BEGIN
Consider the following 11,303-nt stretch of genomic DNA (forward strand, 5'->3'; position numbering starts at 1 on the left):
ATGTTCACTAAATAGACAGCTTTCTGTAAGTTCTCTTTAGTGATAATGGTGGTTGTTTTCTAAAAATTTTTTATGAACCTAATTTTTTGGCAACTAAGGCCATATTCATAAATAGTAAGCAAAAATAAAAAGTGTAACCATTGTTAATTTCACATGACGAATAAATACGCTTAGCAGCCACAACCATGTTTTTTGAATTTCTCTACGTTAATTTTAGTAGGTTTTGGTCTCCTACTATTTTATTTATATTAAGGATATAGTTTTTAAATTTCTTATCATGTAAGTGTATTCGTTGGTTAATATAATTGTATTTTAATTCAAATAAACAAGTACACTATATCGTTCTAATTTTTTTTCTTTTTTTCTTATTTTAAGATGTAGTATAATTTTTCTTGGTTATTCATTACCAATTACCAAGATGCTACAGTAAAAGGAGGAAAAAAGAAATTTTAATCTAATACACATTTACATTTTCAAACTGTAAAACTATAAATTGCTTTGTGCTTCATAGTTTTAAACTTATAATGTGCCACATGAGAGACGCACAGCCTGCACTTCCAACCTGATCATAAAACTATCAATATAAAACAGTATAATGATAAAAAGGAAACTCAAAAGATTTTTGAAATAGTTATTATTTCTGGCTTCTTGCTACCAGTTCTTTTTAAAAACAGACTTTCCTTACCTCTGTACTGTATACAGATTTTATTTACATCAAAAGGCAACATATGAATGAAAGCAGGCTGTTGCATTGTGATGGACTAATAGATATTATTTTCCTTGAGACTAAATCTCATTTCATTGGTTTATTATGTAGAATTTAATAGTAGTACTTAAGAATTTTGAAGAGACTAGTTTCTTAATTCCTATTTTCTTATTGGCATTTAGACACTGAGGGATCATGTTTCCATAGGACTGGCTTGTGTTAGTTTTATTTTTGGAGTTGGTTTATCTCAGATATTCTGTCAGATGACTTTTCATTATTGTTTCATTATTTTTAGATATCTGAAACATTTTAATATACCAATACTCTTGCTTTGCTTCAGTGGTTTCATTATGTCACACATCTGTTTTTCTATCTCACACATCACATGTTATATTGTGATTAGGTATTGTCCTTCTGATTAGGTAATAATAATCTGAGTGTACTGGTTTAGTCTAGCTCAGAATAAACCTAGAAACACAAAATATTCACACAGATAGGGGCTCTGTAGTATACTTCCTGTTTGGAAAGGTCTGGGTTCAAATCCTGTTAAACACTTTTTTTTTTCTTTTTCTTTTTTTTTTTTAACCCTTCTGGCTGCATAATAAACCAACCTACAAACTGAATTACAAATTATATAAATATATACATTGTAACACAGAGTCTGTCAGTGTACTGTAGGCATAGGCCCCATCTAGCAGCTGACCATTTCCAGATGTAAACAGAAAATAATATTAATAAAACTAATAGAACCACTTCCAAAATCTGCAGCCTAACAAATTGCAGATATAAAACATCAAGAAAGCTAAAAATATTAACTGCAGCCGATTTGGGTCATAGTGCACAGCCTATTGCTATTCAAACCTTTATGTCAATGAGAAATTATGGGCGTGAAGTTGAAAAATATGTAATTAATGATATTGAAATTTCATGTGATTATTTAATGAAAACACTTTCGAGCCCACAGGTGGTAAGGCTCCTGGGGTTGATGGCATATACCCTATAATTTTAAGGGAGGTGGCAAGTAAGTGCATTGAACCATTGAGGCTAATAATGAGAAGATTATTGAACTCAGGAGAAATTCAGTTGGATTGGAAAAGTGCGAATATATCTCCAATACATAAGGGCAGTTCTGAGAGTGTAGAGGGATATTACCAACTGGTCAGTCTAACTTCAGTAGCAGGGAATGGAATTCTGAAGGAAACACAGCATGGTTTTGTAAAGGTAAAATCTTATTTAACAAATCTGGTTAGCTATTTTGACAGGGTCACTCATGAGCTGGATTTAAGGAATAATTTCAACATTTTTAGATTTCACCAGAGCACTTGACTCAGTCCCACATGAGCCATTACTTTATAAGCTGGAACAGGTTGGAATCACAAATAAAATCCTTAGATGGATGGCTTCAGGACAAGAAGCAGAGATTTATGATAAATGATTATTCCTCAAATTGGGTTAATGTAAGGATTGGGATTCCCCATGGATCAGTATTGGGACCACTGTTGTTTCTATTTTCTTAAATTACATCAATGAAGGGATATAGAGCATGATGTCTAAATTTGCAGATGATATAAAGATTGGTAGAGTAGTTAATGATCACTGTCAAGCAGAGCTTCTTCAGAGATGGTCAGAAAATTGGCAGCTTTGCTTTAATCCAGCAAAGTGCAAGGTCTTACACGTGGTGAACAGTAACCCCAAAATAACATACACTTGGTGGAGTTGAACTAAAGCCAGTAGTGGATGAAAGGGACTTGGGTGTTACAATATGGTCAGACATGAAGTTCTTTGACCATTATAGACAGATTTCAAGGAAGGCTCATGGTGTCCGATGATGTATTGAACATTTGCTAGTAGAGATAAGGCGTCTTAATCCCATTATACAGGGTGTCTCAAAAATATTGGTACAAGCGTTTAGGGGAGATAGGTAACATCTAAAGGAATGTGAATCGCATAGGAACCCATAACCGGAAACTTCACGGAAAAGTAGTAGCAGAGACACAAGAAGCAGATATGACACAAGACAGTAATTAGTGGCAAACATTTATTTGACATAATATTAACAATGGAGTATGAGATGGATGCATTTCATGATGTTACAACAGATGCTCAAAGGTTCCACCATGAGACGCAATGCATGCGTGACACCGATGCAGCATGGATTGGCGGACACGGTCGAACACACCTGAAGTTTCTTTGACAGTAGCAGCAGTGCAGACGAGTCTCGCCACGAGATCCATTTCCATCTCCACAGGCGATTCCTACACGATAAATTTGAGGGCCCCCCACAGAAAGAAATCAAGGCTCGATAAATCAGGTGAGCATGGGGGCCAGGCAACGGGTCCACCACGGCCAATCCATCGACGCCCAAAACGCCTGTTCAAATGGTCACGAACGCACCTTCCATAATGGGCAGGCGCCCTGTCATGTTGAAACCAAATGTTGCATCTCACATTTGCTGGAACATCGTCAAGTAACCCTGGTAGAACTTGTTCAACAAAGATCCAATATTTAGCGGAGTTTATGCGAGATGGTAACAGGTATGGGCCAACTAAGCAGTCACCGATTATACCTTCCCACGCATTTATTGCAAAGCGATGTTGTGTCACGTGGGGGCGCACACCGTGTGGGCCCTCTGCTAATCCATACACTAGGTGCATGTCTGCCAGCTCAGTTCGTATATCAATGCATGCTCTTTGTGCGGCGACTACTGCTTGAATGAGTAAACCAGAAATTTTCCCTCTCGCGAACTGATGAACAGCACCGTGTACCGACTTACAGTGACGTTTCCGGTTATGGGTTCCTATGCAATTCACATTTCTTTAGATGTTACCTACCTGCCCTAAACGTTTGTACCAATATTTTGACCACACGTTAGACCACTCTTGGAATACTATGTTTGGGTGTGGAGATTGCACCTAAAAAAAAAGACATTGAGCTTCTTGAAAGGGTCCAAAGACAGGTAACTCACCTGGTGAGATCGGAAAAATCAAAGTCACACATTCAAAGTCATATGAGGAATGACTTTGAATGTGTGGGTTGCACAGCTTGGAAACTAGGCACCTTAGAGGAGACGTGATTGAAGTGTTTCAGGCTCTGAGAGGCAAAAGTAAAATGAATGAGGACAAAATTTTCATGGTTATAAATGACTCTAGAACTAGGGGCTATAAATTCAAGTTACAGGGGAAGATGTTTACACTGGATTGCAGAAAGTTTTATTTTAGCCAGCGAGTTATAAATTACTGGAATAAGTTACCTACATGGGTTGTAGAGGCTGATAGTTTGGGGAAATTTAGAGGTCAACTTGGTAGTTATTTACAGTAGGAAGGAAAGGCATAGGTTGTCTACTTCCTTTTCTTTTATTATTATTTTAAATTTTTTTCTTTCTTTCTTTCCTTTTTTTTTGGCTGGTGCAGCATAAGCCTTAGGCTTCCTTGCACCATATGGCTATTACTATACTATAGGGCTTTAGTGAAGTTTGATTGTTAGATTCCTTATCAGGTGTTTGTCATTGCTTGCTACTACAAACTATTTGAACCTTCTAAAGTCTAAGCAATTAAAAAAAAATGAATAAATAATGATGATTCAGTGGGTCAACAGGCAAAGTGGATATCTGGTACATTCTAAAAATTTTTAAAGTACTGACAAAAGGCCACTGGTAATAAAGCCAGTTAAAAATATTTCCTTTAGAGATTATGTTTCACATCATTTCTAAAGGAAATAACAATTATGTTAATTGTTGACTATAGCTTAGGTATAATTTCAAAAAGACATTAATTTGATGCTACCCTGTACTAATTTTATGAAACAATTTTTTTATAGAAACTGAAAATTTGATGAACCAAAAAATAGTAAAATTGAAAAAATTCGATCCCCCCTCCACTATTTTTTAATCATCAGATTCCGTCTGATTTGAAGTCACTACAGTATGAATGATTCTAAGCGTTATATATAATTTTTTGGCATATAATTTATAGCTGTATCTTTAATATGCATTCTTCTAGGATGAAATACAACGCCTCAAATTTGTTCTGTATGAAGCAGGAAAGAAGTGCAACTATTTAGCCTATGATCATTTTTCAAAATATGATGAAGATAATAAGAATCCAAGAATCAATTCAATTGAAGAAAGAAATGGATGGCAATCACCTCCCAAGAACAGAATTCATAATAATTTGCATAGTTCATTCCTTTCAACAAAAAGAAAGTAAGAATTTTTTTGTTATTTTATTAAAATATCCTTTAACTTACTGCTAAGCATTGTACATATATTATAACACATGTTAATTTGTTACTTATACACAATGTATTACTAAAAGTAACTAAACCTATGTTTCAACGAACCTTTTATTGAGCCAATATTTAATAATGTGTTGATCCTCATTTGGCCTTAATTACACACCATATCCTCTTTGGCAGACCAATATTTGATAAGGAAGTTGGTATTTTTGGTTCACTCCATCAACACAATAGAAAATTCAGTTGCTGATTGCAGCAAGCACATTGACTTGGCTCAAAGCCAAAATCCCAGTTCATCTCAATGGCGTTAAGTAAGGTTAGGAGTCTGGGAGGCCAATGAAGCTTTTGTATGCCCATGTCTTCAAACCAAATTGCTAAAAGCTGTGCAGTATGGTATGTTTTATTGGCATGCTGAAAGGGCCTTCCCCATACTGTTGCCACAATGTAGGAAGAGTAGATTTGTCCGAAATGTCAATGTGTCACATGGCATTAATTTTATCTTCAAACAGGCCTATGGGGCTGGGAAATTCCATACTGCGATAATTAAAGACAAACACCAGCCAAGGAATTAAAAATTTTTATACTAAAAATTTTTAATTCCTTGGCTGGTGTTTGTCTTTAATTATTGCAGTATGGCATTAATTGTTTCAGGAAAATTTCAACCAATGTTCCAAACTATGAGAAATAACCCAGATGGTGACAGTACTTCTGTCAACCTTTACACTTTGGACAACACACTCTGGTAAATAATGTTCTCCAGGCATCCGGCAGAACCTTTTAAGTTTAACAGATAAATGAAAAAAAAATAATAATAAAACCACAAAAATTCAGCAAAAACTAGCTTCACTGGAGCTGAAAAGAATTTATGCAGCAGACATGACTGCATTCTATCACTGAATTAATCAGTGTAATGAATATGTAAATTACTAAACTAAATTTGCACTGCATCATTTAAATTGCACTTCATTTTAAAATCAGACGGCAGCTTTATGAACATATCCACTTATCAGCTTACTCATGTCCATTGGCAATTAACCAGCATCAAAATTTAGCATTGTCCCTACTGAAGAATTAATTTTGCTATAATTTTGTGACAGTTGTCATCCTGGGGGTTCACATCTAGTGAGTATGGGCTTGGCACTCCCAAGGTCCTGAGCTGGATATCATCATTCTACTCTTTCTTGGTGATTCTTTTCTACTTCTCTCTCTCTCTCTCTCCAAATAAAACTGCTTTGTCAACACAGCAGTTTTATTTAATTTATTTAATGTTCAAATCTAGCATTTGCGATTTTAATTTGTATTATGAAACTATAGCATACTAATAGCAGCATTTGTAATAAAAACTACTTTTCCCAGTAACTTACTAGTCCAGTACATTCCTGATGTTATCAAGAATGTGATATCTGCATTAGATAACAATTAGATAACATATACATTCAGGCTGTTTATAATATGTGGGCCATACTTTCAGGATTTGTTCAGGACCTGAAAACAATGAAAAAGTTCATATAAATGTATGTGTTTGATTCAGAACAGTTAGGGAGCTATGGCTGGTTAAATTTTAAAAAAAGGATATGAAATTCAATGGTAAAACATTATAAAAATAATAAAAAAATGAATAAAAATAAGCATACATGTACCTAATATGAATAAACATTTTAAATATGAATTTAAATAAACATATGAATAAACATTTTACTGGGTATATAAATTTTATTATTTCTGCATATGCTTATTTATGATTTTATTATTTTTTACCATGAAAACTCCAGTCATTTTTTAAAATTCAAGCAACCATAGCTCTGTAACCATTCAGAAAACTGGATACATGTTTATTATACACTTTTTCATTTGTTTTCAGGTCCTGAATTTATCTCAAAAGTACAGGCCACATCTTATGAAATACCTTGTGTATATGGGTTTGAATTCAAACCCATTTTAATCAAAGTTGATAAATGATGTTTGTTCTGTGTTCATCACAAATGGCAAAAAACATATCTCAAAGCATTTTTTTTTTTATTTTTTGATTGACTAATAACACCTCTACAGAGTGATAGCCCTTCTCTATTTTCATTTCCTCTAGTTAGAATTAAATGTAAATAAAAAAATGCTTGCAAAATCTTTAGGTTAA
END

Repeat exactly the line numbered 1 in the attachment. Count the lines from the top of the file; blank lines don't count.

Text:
Consider the following 11,303-nt stretch of genomic DNA (forward strand, 5'->3'; position numbering starts at 1 on the left):